Japan’s Kishida unveils stimulus package as support decreases


TOKYO: Japanese Prime Minister Fumio Kishida (pic) and his cabinet approved a larger-than-expected economic stimulus package that aims to boost growth and help households hit by inflation, as Kishida’s administration tries to shore up falling support.

The cabinet approved measures that will be worth more than 17 trillion yen (US$113bil) including the impact from tax cuts and other costs.

Around 13.1 trillion yen of spending will be funded through an extra budget, according to the cabinet office.

“We haven’t achieved a virtuous cycle of growth yet,” Kishida said in a press conference last Thursday, after the cabinet approved the measures.

“The biggest problem we have is that wages haven’t caught up with inflation.”

Income and residential tax rebates worth 3.5 trillion yen, additional aid for low-income households and growth measures form a key part of the package.

The package is Kishida’s latest attempt to appease voters who are critical of his handling of inflation. Price growth – the fastest in decades – has outpaced pay rises.

The measures are expected to boost the economy by 1.2% each year for the next three years through a 19 trillion yen lift to the economy in total, according to cabinet office calculations. They are also expected to suppress overall inflation by one percentage point while energy-related subsidies are in place, largely through April for now.

While the package is smaller compared to others in recent pandemic years, the scale of fiscal spending is around twice the size expected by economists surveyed by Bloomberg last month.

Total fiscal spending will be worth 21.8 trillion yen, according to the cabinet office.

“It’s too big given the current state of the economy,” said Akihiro Morishige, senior economist at Mitsubishi Research Institute.

“I agree with the government that the country is at an extremely important phase for overcoming deflation, but given Japan’s severe fiscal situation, it would have been better to focus on those who are truly suffering from high prices.”

The extra outlays will likely add to the country’s mountain of debt, and may have little impact on voters’ opinion of Kishida.

“Part of the reason why people don’t like tax rebates much is they think they will be temporary,” said Harumi Taguchi, principal economist at S&P Global Market Intelligence.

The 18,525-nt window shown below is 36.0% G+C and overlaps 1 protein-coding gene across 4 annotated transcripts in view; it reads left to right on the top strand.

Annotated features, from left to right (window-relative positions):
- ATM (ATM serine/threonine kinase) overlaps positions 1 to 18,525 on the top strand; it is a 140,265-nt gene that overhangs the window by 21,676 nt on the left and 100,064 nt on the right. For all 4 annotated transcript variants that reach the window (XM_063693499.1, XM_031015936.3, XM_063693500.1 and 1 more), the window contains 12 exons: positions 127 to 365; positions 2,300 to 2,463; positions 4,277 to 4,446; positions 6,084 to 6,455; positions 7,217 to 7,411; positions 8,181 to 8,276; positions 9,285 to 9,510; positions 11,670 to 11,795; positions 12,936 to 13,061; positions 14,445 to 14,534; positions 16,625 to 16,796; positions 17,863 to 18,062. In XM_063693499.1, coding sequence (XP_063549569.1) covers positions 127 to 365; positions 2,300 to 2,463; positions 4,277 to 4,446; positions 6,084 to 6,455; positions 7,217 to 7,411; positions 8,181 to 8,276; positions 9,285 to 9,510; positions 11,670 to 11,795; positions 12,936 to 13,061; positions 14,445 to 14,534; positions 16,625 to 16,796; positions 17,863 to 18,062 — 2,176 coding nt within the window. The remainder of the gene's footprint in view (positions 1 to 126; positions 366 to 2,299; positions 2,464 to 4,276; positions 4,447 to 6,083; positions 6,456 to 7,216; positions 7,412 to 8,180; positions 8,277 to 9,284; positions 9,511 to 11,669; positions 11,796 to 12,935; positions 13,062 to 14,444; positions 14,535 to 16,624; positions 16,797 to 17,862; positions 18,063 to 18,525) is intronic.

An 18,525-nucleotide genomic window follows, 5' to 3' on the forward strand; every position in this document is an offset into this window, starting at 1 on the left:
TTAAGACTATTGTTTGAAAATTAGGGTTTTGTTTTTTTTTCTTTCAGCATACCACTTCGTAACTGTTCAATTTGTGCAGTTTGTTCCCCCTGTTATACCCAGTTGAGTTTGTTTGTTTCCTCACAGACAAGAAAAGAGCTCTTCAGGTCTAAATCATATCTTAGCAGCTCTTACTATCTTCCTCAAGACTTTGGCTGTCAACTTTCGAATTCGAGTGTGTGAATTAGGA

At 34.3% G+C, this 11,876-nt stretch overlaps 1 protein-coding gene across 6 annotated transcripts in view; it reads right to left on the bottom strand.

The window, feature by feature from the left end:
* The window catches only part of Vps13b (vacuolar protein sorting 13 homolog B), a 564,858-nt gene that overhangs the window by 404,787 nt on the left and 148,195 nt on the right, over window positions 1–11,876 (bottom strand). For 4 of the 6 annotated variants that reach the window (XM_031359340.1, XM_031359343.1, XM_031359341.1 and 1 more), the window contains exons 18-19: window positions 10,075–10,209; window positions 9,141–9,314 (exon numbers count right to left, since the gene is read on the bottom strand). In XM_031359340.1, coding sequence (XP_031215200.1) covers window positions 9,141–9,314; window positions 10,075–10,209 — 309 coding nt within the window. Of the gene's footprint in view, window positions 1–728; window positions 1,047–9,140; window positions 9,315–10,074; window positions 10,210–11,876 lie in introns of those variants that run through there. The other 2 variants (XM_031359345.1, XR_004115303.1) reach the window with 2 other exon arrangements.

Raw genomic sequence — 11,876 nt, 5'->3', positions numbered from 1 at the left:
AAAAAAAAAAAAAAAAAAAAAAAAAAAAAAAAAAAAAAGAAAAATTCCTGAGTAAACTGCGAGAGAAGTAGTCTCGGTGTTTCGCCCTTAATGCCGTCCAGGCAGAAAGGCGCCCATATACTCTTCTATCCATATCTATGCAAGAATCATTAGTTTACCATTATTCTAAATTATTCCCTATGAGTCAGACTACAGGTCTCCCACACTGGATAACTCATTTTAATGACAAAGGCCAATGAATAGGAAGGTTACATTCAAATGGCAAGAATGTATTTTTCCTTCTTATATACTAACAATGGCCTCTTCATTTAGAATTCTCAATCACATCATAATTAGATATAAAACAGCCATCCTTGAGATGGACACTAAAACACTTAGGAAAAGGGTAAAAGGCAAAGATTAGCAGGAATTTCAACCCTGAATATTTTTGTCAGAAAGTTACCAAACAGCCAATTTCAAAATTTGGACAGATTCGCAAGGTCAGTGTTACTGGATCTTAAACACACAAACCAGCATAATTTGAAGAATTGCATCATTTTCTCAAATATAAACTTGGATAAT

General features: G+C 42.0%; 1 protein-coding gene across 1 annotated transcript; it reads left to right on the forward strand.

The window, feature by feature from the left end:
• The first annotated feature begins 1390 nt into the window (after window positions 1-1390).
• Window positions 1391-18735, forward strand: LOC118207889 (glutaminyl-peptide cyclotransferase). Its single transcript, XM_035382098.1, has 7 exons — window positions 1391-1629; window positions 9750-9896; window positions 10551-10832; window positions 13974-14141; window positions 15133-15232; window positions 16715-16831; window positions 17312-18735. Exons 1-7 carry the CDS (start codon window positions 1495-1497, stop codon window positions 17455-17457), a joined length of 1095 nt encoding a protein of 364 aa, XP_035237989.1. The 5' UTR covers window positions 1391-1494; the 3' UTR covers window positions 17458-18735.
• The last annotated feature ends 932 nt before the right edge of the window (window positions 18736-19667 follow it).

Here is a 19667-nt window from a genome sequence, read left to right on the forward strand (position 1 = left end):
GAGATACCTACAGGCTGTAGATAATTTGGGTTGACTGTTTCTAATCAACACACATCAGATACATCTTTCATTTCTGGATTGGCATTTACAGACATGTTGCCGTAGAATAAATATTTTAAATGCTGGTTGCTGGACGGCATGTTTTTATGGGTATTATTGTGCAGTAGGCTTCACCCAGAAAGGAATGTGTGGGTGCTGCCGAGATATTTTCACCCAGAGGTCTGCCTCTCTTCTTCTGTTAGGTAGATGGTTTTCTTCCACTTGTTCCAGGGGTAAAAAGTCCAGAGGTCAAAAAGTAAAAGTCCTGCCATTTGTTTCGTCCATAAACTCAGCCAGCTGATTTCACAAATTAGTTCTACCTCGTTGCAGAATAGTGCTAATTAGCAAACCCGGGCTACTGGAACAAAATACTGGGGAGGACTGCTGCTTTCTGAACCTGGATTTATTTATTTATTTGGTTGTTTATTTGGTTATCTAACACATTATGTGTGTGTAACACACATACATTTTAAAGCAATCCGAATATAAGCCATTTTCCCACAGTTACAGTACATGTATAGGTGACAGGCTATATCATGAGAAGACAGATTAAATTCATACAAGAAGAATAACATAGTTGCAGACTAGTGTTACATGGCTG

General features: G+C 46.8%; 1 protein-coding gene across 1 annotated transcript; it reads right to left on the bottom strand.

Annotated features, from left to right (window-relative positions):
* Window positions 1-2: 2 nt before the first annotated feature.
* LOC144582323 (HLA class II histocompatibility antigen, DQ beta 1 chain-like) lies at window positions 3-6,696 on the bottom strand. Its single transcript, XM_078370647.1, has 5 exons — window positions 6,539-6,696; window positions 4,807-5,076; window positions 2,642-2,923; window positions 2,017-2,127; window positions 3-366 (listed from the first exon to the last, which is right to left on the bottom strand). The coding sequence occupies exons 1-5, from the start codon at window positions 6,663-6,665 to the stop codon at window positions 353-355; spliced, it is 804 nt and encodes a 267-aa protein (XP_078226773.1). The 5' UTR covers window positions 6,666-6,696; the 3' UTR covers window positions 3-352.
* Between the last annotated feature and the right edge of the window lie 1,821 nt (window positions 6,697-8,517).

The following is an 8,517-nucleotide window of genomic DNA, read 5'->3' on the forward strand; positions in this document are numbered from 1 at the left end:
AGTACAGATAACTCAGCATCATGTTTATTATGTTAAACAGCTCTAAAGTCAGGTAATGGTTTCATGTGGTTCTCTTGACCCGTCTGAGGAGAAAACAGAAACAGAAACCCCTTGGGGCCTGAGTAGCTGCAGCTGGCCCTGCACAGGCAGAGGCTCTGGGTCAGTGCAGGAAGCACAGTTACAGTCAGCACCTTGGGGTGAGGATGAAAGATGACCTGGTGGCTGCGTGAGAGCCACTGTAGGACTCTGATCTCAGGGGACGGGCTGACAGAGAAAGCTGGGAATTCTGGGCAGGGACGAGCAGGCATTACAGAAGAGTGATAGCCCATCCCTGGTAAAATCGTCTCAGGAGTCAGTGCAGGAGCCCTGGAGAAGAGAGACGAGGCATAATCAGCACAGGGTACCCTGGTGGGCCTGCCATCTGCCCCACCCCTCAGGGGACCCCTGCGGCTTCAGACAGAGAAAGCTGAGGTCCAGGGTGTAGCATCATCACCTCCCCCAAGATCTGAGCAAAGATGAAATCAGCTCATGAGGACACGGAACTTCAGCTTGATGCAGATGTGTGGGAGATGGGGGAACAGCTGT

“Many people may just save them as they expect taxes to go back to the same level. I also have doubts about the impact because it won’t be delivering money to people in a tangible way.”

Support for Kishida continued to slide even after he outlined the planned tax cuts and handouts. Surveys by the Nikkei newspaper and broadcast news network ANN last week found approval for Kishida at its lowest since the premier took office two years ago, at 33% and 26.9% respectively.

The Nikkei poll showed that around two-thirds of respondents viewed plans for an income tax reduction in the package as inappropriate.

“Fiscal spending in Japan is out of control,” said Steen Jakobsen, Saxo Bank’s chief investment officer. “It reeks of being a desperate move from the prime minister to save his political career.”

The income tax cuts are set to be 30,000 yen per person, and the residential tax rebate 10,000 yen per person.

They won’t start until June next year, a delay that may frustrate households seeking quick relief from inflation.

The package comes with Kishida yet to make clear how he will fund bigger-ticket initiatives such as boosting spending for defence, and countering the declining birthrate.

There’s also simmering discontent within Kishida’s own ruling party, with one senior member telling parliament that the premier lacks leadership, in an unusual display of disunity.

Finance Minister Shunichi Suzuki said that the government still seeks to achieve its primary balance fiscal health target by the year ending March 2026.

He emphasised that the country is at an important inflection point on whether it manages to truly overcome deflation.

“Higher wages would be the biggest help for households,” S&P’s Taguchi said. “The government should focus on helping companies create an environment where companies find it easy to raise wages.”

With his latest package, Kishida aims to also spur future growth, rather than just boost sagging demand now. Some of the measures aim to help push up wages, and add to support for the domestic production of advanced semiconductors, and research into frontier chips. — Bloomberg

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